Citizen science breaks new ground
With a history of declining investment in research programs, resources for ongoing scientific monitoring of environmentally sensitive regions within Australia have been limited. But thanks to technology and a growing number of community-based volunteer monitoring groups, enriched environmental data is being collected on a scale that was inconceivable 15 years ago. The question is how we make use of it. Rachel Sullivan reports.
From monitoring the weather, to testing for acidic soils, or counting koalas and tree-kangaroos in the backyard, recording frog calls in ephemeral swamps and searching for sea dragons off the southern Australian coast, people from all over the country are helping to build a comprehensive picture of the changing state of our environment.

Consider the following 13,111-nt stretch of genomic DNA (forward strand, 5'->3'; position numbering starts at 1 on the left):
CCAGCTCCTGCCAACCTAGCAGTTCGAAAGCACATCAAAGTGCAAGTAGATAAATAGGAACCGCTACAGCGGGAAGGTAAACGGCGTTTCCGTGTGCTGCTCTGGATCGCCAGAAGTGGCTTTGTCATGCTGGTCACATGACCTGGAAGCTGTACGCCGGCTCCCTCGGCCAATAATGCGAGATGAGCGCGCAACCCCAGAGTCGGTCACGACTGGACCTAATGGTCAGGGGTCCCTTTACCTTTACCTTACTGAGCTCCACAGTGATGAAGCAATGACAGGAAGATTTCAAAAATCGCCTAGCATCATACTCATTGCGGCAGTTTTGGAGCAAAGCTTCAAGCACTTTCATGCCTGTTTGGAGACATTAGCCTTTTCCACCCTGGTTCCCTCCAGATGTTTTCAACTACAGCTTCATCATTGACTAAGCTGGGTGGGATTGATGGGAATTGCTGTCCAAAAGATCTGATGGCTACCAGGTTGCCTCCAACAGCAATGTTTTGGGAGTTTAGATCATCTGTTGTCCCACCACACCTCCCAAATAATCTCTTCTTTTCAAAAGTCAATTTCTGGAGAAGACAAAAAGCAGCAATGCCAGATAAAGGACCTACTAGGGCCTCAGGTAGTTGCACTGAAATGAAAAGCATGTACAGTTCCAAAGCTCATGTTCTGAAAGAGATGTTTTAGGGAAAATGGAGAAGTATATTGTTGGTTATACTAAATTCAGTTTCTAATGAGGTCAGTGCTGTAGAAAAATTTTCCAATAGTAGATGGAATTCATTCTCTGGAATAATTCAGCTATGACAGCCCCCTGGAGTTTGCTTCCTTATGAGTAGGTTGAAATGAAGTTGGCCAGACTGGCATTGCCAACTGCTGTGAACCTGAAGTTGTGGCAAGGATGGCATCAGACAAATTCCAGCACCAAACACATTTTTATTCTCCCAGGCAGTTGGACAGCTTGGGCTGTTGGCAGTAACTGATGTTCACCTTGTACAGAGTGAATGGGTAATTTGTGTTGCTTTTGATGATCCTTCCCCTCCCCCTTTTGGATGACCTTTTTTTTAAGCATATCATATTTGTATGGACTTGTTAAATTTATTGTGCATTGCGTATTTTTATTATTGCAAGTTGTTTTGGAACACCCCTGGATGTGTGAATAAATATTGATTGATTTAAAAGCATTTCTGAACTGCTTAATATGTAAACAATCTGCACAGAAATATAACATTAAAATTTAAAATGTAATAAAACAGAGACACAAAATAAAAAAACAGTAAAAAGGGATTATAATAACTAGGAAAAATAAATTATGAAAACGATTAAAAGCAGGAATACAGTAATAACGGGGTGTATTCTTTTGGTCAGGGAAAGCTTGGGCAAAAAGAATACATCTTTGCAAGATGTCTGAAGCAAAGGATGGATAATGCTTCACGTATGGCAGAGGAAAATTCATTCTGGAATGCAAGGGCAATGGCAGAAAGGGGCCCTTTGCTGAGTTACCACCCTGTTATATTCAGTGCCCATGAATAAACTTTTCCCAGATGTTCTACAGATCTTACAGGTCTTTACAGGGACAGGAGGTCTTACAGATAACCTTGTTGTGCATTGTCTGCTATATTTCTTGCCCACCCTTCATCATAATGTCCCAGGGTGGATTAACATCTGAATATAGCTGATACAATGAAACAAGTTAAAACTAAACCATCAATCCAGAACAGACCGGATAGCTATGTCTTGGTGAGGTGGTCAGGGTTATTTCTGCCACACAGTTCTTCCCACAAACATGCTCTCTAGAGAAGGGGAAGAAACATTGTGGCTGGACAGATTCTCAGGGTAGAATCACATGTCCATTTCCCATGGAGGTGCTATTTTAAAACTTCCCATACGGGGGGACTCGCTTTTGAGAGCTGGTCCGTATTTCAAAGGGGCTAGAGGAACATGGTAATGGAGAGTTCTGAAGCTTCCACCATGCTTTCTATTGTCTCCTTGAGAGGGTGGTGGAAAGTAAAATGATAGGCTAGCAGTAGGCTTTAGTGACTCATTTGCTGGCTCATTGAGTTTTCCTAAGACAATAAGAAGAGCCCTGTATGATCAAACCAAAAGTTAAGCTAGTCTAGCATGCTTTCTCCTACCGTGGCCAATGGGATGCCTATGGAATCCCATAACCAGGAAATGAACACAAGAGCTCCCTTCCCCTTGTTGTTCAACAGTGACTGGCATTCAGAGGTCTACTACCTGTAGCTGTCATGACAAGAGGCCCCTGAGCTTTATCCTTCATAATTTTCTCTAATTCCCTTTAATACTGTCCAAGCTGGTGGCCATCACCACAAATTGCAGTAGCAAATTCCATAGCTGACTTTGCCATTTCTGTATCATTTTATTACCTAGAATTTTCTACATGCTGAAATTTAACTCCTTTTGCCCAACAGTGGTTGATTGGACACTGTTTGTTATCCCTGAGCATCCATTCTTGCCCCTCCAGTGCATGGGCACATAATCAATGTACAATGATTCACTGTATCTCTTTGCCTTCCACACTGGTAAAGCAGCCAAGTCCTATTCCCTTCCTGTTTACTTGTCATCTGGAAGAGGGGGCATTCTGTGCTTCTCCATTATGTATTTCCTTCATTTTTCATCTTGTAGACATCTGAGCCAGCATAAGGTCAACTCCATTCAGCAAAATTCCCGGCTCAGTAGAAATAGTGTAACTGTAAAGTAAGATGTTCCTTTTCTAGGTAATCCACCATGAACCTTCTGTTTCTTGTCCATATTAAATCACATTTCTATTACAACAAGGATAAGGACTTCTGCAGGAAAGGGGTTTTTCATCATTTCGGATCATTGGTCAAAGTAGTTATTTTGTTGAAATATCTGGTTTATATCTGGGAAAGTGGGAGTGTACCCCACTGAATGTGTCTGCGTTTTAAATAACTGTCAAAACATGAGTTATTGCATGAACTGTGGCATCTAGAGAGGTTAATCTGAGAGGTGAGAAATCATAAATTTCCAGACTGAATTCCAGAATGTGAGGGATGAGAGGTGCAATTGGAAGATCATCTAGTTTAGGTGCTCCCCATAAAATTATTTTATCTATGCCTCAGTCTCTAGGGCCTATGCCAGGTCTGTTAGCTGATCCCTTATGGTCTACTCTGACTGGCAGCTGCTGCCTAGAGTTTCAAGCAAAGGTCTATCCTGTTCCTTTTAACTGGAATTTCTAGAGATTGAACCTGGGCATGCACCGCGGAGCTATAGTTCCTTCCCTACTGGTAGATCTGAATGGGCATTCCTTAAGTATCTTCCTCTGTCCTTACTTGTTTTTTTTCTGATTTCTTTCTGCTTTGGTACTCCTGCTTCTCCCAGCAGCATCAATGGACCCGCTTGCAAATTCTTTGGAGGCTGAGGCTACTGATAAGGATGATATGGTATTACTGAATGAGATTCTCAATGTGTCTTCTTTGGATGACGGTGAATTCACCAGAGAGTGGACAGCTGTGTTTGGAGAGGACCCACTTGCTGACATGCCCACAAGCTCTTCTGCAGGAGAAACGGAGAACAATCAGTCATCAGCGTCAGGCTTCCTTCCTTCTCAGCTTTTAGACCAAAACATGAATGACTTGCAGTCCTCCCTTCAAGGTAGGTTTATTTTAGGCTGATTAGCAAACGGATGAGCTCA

Community environmental monitoring (CEM) has a long history in Australia: the Bureau of Meteorology has been using volunteers to collect rainfall data for more than 100 years, while the information in the respected Atlas of Australian Birds is based almost entirely on 5.5 million observations made by amateur birdwatchers.
In recent years growing public awareness of environmental issues relating to land care, conservation and catchment management has brought together scientists, government agencies, academics, concerned residents and landholders in active groups across the country. This burgeoning interest is a worldwide phenomenon, with both multi-national programs like Reefcheck and Earthwatch and local programs such as wetland monitoring in Namibia, birdwatching in the UK and pollution monitoring in India all adding up to useful capacity in the ongoing need to collect data across vast geographic areas.
Coupled with an explosion in the availability of off-the-shelf technologies, such as mobile phones, GPS systems, digital cameras and the Internet, community groups now have an unprecedented ability to accurately log and record the data they gather and to effect real change in the environments in their care.